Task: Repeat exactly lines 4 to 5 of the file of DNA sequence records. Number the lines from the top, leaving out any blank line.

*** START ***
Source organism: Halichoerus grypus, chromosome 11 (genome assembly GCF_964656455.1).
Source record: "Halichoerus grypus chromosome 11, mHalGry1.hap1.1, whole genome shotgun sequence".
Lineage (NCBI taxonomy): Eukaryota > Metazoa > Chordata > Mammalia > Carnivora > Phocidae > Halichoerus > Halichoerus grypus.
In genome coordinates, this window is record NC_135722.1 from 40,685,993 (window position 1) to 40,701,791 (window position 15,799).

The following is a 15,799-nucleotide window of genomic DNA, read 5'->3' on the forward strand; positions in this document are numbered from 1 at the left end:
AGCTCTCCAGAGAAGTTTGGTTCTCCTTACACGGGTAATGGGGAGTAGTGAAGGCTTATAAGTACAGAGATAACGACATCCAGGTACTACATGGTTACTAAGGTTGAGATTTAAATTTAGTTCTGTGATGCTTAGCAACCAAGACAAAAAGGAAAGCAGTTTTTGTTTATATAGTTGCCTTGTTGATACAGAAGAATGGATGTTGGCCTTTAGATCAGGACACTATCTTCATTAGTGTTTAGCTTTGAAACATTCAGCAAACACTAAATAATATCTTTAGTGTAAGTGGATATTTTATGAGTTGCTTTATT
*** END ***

In genome coordinates, this window is record NC_135722.1 from 40,685,993 (window position 1) to 40,701,791 (window position 15,799).

The following is a 15,799-nucleotide window of genomic DNA, read 5'->3' on the forward strand; positions in this document are numbered from 1 at the left end: